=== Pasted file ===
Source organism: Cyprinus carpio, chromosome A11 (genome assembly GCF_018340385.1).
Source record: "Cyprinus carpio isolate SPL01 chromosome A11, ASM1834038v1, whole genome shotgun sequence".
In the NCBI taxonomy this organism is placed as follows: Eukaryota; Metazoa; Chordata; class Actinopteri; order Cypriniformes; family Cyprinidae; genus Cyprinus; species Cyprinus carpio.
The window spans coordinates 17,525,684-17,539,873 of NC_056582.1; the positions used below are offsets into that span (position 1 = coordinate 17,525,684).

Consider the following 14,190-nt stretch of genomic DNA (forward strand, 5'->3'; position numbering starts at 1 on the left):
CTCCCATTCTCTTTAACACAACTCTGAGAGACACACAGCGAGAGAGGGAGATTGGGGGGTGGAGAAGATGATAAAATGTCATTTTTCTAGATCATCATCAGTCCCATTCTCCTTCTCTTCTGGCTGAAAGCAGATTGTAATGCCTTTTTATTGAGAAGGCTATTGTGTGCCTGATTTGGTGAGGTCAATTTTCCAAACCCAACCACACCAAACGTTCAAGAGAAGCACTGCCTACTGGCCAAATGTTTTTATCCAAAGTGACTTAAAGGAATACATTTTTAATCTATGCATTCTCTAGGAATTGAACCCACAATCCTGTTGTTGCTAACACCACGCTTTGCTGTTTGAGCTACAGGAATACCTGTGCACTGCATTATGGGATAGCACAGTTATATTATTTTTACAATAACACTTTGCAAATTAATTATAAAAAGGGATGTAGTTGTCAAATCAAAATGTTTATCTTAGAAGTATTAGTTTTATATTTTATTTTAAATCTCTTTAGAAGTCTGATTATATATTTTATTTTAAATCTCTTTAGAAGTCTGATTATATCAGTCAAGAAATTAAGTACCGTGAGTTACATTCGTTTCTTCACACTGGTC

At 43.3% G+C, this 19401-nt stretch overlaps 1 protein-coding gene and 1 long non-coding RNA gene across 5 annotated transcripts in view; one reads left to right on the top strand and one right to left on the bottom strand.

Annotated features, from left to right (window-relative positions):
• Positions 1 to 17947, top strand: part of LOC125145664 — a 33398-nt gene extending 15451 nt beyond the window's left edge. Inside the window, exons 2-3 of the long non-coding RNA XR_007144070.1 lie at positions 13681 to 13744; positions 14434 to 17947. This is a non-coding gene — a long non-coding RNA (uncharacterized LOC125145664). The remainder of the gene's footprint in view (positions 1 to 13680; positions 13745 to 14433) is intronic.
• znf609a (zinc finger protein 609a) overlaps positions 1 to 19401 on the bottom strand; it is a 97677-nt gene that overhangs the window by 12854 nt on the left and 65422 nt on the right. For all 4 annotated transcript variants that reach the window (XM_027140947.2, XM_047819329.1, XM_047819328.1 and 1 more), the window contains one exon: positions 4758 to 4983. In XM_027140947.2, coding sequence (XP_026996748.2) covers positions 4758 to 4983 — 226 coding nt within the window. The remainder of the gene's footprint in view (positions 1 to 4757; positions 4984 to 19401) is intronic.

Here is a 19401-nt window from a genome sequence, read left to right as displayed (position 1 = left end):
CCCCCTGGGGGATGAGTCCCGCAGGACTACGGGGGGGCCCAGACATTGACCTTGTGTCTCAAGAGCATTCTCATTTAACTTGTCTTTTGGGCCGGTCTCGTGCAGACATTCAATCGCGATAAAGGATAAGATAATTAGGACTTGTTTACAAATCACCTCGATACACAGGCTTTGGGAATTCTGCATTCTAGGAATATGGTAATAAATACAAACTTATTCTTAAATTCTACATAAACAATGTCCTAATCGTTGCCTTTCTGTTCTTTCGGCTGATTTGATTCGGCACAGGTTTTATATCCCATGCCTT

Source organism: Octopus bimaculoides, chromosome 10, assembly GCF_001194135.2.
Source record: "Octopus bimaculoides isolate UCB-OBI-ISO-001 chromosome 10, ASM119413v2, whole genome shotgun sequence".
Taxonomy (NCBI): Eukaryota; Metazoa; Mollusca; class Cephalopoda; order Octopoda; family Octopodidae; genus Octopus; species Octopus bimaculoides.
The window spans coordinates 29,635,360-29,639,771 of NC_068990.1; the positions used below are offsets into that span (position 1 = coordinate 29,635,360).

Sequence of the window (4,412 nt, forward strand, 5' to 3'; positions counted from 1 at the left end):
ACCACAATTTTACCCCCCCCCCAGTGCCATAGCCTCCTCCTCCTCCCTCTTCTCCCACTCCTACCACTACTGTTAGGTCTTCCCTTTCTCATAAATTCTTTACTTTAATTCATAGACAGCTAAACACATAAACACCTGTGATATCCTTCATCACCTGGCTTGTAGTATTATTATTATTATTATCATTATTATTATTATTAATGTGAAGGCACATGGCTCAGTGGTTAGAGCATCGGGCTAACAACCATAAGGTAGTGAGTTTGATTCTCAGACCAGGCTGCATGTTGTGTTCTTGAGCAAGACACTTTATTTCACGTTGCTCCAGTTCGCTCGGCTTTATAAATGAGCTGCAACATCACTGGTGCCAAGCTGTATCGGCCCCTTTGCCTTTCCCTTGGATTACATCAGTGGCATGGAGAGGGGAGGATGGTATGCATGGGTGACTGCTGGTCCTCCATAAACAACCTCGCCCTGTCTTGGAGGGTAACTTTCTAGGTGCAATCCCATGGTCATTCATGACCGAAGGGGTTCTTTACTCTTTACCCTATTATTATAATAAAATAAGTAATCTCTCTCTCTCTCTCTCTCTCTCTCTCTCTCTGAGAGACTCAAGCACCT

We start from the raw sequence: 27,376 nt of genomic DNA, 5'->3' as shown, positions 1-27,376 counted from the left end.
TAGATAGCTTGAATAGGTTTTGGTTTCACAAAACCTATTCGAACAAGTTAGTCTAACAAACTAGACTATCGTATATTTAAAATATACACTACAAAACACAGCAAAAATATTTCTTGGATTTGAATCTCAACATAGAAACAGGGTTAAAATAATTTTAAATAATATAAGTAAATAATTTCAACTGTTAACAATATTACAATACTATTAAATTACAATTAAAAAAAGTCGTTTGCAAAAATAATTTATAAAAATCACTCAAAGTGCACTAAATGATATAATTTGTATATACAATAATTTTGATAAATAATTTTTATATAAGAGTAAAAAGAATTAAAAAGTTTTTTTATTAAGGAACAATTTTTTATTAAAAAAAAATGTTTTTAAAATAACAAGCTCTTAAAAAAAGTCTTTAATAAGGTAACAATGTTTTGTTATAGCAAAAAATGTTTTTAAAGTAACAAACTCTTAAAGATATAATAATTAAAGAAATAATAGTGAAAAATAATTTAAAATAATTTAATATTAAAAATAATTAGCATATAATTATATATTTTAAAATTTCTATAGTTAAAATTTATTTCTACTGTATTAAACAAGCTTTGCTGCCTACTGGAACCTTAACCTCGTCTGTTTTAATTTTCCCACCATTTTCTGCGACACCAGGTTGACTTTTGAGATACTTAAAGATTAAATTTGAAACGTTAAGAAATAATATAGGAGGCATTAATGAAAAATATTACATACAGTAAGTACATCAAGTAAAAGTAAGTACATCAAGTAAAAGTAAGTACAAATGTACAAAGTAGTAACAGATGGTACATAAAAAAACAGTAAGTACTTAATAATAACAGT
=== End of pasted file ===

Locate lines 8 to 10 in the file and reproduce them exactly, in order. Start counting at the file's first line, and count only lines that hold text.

Annotated features, from left to right (window-relative positions):
• Positions 1 to 17947, top strand: part of LOC125145664 — a 33398-nt gene extending 15451 nt beyond the window's left edge. Inside the window, exons 2-3 of the long non-coding RNA XR_007144070.1 lie at positions 13681 to 13744; positions 14434 to 17947. This is a non-coding gene — a long non-coding RNA (uncharacterized LOC125145664). The remainder of the gene's footprint in view (positions 1 to 13680; positions 13745 to 14433) is intronic.
• znf609a (zinc finger protein 609a) overlaps positions 1 to 19401 on the bottom strand; it is a 97677-nt gene that overhangs the window by 12854 nt on the left and 65422 nt on the right. For all 4 annotated transcript variants that reach the window (XM_027140947.2, XM_047819329.1, XM_047819328.1 and 1 more), the window contains one exon: positions 4758 to 4983. In XM_027140947.2, coding sequence (XP_026996748.2) covers positions 4758 to 4983 — 226 coding nt within the window. The remainder of the gene's footprint in view (positions 1 to 4757; positions 4984 to 19401) is intronic.